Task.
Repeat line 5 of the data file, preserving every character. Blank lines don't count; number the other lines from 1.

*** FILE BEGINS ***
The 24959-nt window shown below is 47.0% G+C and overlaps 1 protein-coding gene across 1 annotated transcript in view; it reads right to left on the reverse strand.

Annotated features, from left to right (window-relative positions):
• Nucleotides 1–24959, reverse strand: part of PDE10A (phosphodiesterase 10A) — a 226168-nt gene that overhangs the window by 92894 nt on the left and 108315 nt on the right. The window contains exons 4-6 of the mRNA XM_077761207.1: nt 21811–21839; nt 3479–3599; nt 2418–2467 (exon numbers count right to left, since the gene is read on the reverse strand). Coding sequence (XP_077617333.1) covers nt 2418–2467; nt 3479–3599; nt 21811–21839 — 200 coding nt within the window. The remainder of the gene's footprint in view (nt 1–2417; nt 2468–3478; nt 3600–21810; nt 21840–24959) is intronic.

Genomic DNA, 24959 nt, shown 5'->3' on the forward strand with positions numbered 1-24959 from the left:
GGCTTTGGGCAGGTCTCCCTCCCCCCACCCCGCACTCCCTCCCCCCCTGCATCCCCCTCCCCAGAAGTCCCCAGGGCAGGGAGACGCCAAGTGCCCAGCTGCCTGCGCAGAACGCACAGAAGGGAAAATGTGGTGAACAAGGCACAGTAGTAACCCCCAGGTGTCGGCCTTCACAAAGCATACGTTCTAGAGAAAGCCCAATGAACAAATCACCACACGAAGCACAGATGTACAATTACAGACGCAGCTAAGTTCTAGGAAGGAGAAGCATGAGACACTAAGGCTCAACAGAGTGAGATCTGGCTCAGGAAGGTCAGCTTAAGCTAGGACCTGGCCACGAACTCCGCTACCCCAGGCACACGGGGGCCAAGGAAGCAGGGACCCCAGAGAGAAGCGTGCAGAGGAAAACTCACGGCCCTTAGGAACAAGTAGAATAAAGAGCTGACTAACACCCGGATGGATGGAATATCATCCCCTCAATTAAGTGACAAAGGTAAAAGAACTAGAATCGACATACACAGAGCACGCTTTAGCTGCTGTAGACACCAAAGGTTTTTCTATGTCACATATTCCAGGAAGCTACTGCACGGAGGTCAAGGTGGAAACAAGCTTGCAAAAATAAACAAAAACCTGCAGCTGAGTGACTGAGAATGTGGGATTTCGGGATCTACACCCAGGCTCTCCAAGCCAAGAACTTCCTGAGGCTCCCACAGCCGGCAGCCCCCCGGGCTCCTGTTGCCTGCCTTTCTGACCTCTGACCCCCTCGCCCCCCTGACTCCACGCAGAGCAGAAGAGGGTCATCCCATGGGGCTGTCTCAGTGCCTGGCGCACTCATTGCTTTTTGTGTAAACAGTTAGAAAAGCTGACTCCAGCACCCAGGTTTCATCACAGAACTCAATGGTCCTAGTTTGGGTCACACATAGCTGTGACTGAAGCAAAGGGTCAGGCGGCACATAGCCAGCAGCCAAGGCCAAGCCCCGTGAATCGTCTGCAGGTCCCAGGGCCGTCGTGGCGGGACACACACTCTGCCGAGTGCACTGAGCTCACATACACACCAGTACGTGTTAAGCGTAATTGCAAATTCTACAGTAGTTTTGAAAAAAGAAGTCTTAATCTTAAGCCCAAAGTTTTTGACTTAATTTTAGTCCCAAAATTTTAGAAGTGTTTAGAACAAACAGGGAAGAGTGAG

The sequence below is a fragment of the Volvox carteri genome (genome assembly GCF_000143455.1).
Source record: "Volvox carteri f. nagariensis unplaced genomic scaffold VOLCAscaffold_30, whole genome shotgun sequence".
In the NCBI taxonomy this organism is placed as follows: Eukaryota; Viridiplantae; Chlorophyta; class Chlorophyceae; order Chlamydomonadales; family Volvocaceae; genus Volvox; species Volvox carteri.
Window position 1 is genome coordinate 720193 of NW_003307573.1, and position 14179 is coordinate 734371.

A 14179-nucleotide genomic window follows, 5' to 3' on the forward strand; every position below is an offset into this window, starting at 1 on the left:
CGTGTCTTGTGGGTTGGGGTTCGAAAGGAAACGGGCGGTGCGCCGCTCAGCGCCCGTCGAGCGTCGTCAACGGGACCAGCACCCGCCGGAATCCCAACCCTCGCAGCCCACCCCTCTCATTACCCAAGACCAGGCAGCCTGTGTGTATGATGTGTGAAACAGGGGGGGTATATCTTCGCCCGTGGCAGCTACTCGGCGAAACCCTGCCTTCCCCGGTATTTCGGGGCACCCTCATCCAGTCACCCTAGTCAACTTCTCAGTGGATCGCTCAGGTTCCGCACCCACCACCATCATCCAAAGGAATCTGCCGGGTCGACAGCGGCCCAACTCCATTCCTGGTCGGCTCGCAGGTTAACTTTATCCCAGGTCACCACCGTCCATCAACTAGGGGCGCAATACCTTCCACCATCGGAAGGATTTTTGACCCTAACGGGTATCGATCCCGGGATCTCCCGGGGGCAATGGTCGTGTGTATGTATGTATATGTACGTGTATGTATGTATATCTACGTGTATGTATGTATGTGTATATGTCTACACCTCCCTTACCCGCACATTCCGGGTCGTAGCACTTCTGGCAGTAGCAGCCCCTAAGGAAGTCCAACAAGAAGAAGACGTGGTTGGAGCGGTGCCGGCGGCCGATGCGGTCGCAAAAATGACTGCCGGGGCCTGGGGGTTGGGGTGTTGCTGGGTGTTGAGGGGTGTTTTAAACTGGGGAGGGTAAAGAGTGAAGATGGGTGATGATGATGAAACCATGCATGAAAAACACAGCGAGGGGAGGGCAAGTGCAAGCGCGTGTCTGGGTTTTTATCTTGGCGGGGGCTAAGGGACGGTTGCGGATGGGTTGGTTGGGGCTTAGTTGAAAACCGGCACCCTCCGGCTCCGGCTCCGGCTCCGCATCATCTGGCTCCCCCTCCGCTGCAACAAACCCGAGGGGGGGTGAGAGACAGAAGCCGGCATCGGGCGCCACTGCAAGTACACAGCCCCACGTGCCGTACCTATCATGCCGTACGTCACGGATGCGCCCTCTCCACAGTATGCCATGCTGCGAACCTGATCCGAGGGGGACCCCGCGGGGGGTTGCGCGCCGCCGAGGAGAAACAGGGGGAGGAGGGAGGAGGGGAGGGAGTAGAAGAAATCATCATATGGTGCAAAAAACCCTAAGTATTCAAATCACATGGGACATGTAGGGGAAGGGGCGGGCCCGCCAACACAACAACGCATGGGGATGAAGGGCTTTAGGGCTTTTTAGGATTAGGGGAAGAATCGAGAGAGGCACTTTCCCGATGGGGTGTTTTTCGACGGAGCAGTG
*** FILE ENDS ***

GGCTTTGGGCAGGTCTCCCTCCCCCCACCCCGCACTCCCTCCCCCCCTGCATCCCCCTCCCCAGAAGTCCCCAGGGCAGGGAGACGCCAAGTGCCCAGCTGCCTGCGCAGAACGCACAGAAGGGAAAATGTGGTGAACAAGGCACAGTAGTAACCCCCAGGTGTCGGCCTTCACAAAGCATACGTTCTAGAGAAAGCCCAATGAACAAATCACCACACGAAGCACAGATGTACAATTACAGACGCAGCTAAGTTCTAGGAAGGAGAAGCATGAGACACTAAGGCTCAACAGAGTGAGATCTGGCTCAGGAAGGTCAGCTTAAGCTAGGACCTGGCCACGAACTCCGCTACCCCAGGCACACGGGGGCCAAGGAAGCAGGGACCCCAGAGAGAAGCGTGCAGAGGAAAACTCACGGCCCTTAGGAACAAGTAGAATAAAGAGCTGACTAACACCCGGATGGATGGAATATCATCCCCTCAATTAAGTGACAAAGGTAAAAGAACTAGAATCGACATACACAGAGCACGCTTTAGCTGCTGTAGACACCAAAGGTTTTTCTATGTCACATATTCCAGGAAGCTACTGCACGGAGGTCAAGGTGGAAACAAGCTTGCAAAAATAAACAAAAACCTGCAGCTGAGTGACTGAGAATGTGGGATTTCGGGATCTACACCCAGGCTCTCCAAGCCAAGAACTTCCTGAGGCTCCCACAGCCGGCAGCCCCCCGGGCTCCTGTTGCCTGCCTTTCTGACCTCTGACCCCCTCGCCCCCCTGACTCCACGCAGAGCAGAAGAGGGTCATCCCATGGGGCTGTCTCAGTGCCTGGCGCACTCATTGCTTTTTGTGTAAACAGTTAGAAAAGCTGACTCCAGCACCCAGGTTTCATCACAGAACTCAATGGTCCTAGTTTGGGTCACACATAGCTGTGACTGAAGCAAAGGGTCAGGCGGCACATAGCCAGCAGCCAAGGCCAAGCCCCGTGAATCGTCTGCAGGTCCCAGGGCCGTCGTGGCGGGACACACACTCTGCCGAGTGCACTGAGCTCACATACACACCAGTACGTGTTAAGCGTAATTGCAAATTCTACAGTAGTTTTGAAAAAAGAAGTCTTAATCTTAAGCCCAAAGTTTTTGACTTAATTTTAGTCCCAAAATTTTAGAAGTGTTTAGAACAAACAGGGAAGAGTGAG